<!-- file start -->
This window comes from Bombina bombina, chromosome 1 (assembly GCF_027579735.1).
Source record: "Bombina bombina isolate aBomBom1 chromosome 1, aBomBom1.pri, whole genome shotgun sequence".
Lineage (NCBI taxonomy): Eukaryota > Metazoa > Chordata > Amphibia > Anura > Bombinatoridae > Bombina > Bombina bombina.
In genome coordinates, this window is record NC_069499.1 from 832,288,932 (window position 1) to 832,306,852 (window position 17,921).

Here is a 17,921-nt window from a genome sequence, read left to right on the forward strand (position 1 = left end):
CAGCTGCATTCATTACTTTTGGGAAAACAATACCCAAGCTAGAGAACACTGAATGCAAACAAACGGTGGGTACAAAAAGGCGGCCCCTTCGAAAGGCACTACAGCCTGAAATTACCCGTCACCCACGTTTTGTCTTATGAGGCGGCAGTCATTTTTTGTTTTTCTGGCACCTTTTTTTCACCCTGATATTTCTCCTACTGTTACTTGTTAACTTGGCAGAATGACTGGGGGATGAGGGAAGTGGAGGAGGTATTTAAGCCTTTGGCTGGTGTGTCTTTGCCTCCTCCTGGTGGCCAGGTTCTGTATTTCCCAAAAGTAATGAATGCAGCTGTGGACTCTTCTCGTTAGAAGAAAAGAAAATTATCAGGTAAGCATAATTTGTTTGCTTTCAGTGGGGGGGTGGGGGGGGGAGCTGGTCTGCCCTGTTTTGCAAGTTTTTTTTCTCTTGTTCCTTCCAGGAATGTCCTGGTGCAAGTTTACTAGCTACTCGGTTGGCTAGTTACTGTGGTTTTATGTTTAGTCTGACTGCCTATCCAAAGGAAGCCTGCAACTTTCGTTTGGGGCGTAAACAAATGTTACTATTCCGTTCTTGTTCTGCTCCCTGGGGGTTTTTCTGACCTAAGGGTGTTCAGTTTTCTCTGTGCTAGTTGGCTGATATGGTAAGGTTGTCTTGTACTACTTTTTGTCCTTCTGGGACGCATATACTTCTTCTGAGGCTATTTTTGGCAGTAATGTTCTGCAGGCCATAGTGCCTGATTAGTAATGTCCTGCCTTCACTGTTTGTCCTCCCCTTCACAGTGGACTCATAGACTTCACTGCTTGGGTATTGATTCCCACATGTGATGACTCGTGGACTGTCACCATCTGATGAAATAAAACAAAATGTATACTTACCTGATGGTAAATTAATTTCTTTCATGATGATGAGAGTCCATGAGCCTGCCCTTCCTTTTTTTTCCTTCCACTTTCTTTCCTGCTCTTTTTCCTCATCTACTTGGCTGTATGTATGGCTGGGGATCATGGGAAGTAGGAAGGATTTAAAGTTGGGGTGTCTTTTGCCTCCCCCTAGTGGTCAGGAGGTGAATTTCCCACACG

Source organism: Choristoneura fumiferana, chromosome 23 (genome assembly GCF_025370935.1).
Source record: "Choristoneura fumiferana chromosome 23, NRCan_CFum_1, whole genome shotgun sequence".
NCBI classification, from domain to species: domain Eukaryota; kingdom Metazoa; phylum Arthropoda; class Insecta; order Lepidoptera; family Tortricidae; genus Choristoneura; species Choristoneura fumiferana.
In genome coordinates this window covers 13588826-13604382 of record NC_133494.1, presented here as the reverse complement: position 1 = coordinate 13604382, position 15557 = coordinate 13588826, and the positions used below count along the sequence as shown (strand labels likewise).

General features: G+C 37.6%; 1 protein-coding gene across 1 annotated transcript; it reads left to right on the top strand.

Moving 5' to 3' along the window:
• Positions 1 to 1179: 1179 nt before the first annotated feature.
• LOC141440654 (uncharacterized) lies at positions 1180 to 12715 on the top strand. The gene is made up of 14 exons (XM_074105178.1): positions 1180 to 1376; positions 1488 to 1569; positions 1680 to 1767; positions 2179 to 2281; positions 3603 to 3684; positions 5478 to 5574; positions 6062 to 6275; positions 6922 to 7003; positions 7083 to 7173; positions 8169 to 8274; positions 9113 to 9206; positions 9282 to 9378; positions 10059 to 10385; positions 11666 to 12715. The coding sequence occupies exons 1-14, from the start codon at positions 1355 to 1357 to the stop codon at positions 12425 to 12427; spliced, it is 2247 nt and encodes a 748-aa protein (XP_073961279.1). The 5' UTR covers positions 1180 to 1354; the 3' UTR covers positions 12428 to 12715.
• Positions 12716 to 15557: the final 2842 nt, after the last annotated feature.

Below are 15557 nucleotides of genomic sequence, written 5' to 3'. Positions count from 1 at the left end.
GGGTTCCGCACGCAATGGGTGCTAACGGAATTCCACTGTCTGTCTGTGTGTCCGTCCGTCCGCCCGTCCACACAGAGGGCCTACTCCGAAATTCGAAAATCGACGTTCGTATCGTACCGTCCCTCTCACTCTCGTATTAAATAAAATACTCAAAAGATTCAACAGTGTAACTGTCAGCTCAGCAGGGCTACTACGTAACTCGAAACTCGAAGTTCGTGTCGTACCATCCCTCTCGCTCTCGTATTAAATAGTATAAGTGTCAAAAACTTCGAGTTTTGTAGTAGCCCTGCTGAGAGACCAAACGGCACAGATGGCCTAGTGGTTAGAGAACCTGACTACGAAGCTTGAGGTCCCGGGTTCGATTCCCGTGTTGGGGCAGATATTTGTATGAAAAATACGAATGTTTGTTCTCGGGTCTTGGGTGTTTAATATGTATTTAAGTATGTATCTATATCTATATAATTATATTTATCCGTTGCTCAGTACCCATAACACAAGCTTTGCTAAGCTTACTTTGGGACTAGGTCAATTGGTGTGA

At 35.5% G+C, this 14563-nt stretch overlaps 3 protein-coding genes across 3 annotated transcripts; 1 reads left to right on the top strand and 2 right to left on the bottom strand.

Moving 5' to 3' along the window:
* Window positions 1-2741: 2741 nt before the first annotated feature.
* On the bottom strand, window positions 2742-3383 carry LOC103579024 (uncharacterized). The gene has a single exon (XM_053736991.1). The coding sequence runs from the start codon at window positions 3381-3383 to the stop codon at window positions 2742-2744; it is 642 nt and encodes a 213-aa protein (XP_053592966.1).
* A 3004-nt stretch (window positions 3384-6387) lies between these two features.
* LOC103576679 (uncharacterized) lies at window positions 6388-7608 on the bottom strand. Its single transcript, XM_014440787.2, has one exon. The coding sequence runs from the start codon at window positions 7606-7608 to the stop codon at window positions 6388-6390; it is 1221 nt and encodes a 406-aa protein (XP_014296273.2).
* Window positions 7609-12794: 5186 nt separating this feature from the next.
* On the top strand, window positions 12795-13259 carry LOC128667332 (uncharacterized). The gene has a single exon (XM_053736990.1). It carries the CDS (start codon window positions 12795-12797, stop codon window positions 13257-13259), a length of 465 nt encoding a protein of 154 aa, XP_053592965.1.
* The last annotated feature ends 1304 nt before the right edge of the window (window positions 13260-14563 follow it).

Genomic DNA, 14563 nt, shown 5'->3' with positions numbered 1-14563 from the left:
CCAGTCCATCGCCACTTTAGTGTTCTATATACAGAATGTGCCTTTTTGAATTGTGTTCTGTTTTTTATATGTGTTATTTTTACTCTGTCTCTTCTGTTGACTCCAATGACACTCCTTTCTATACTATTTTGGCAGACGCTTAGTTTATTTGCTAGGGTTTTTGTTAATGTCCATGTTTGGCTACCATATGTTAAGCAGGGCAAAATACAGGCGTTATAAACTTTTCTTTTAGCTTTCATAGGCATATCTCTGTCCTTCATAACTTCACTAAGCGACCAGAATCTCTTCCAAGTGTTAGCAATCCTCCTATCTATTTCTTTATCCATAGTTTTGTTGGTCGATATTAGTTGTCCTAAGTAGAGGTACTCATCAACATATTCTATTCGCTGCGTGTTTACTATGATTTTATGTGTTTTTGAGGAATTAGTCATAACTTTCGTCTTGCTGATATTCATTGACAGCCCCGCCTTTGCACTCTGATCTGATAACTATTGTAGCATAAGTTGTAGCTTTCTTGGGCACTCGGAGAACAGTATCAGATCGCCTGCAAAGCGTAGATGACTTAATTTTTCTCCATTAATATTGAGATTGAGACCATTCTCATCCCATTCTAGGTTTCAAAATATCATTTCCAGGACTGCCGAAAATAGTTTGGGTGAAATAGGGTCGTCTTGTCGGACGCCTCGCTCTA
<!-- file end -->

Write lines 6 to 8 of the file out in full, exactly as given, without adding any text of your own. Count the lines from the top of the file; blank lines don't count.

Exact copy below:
CAGCTGCATTCATTACTTTTGGGAAAACAATACCCAAGCTAGAGAACACTGAATGCAAACAAACGGTGGGTACAAAAAGGCGGCCCCTTCGAAAGGCACTACAGCCTGAAATTACCCGTCACCCACGTTTTGTCTTATGAGGCGGCAGTCATTTTTTGTTTTTCTGGCACCTTTTTTTCACCCTGATATTTCTCCTACTGTTACTTGTTAACTTGGCAGAATGACTGGGGGATGAGGGAAGTGGAGGAGGTATTTAAGCCTTTGGCTGGTGTGTCTTTGCCTCCTCCTGGTGGCCAGGTTCTGTATTTCCCAAAAGTAATGAATGCAGCTGTGGACTCTTCTCGTTAGAAGAAAAGAAAATTATCAGGTAAGCATAATTTGTTTGCTTTCAGTGGGGGGGTGGGGGGGGGAGCTGGTCTGCCCTGTTTTGCAAGTTTTTTTTCTCTTGTTCCTTCCAGGAATGTCCTGGTGCAAGTTTACTAGCTACTCGGTTGGCTAGTTACTGTGGTTTTATGTTTAGTCTGACTGCCTATCCAAAGGAAGCCTGCAACTTTCGTTTGGGGCGTAAACAAATGTTACTATTCCGTTCTTGTTCTGCTCCCTGGGGGTTTTTCTGACCTAAGGGTGTTCAGTTTTCTCTGTGCTAGTTGGCTGATATGGTAAGGTTGTCTTGTACTACTTTTTGTCCTTCTGGGACGCATATACTTCTTCTGAGGCTATTTTTGGCAGTAATGTTCTGCAGGCCATAGTGCCTGATTAGTAATGTCCTGCCTTCACTGTTTGTCCTCCCCTTCACAGTGGACTCATAGACTTCACTGCTTGGGTATTGATTCCCACATGTGATGACTCGTGGACTGTCACCATCTGATGAAATAAAACAAAATGTATACTTACCTGATGGTAAATTAATTTCTTTCATGATGATGAGAGTCCATGAGCCTGCCCTTCCTTTTTTTTCCTTCCACTTTCTTTCCTGCTCTTTTTCCTCATCTACTTGGCTGTATGTATGGCTGGGGATCATGGGAAGTAGGAAGGATTTAAAGTTGGGGTGTCTTTTGCCTCCCCCTAGTGGTCAGGAGGTGAATTTCCCACACG

Source organism: Choristoneura fumiferana, chromosome 23 (genome assembly GCF_025370935.1).
Source record: "Choristoneura fumiferana chromosome 23, NRCan_CFum_1, whole genome shotgun sequence".